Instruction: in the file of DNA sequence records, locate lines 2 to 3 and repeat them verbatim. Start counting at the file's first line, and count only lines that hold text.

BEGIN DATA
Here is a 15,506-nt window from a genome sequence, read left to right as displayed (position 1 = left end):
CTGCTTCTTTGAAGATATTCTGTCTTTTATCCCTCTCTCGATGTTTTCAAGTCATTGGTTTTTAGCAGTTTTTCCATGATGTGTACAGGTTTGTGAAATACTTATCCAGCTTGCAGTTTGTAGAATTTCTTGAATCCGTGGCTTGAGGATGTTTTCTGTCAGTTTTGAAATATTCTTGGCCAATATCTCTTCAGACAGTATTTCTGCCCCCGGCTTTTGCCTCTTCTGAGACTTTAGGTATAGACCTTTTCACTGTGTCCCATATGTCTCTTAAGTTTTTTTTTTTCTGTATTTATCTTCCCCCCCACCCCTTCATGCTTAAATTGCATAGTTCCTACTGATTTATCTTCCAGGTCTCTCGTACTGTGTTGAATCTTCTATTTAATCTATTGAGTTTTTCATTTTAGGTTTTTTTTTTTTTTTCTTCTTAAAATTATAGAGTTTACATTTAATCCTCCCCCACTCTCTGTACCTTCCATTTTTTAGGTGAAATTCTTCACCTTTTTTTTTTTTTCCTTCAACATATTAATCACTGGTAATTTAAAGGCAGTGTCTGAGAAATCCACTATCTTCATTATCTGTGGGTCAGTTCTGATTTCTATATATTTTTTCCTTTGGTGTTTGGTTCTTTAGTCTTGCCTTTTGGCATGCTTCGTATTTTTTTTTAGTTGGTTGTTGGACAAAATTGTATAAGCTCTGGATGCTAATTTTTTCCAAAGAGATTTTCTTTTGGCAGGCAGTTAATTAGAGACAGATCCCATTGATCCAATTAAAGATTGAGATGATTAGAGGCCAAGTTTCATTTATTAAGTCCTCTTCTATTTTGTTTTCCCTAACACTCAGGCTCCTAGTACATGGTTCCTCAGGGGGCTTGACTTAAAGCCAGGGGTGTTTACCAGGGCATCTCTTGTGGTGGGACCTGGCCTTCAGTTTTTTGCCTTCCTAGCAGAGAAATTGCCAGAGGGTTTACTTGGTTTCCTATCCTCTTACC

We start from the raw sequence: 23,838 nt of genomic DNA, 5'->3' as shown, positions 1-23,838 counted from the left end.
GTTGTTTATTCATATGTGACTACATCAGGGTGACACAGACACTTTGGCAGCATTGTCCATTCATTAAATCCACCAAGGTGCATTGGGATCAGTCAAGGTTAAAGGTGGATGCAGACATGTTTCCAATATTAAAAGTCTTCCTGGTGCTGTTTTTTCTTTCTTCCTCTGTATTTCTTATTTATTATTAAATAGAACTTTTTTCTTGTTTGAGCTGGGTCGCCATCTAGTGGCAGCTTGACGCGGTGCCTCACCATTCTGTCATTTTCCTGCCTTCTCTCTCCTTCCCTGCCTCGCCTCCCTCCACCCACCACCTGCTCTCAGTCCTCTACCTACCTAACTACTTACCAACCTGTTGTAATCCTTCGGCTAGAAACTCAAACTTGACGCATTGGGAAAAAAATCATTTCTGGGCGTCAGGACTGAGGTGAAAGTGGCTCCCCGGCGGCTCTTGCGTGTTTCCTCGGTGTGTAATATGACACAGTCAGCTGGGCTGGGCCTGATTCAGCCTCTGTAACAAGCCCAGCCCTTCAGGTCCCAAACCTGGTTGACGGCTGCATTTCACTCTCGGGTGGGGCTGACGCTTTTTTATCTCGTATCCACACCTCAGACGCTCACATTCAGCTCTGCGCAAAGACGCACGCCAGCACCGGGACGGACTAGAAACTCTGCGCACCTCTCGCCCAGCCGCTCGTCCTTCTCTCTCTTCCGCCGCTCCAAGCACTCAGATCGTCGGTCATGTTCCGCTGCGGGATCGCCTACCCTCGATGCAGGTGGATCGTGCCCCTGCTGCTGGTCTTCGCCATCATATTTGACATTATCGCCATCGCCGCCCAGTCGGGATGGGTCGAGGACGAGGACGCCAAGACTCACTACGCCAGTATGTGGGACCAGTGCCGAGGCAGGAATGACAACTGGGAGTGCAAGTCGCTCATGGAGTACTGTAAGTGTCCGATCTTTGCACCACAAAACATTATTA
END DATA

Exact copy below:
CTGCTTCTTTGAAGATATTCTGTCTTTTATCCCTCTCTCGATGTTTTCAAGTCATTGGTTTTTAGCAGTTTTTCCATGATGTGTACAGGTTTGTGAAATACTTATCCAGCTTGCAGTTTGTAGAATTTCTTGAATCCGTGGCTTGAGGATGTTTTCTGTCAGTTTTGAAATATTCTTGGCCAATATCTCTTCAGACAGTATTTCTGCCCCCGGCTTTTGCCTCTTCTGAGACTTTAGGTATAGACCTTTTCACTGTGTCCCATATGTCTCTTAAGTTTTTTTTTTTCTGTATTTATCTTCCCCCCCACCCCTTCATGCTTAAATTGCATAGTTCCTACTGATTTATCTTCCAGGTCTCTCGTACTGTGTTGAATCTTCTATTTAATCTATTGAGTTTTTCATTTTAGGTTTTTTTTTTTTTTTCTTCTTAAAATTATAGAGTTTACATTTAATCCTCCCCCACTCTCTGTACCTTCCATTTTTTAGGTGAAATTCTTCACCTTTTTTTTTTTTTCCTTCAACATATTAATCACTGGTAATTTAAAGGCAGTGTCTGAGAAATCCACTATCTTCATTATCTGTGGGTCAGTTCTGATTTCTATATATTTTTTCCTTTGGTGTTTGGTTCTTTAGTCTTGCCTTTTGGCATGCTTCGTATTTTTTTTTAGTTGGTTGTTGGACAAAATTGTATAAGCTCTGGATGCTAATTTTTTCCAAAGAGATTTTCTTTTGGCAGGCAGTTAATTAGAGACAGATCCCATTGATCCAATTAAAGATTGAGATGATTAGAGGCCAAGTTTCATTTATTAAGTCCTCTTCTATTTTGTTTTCCCTAACACTCAGGCTCCTAGTACATGGTTCCTCAGGGGGCTTGACTTAAAGCCAGGGGTGTTTACCAGGGCATCTCTTGTGGTGGGACCTGGCCTTCAGTTTTTTGCCTTCCTAGCAGAGAAATTGCCAGAGGGTTTACTTGGTTTCCTATCCTCTTACC

We start from the raw sequence: 23,838 nt of genomic DNA, 5'->3' as shown, positions 1-23,838 counted from the left end.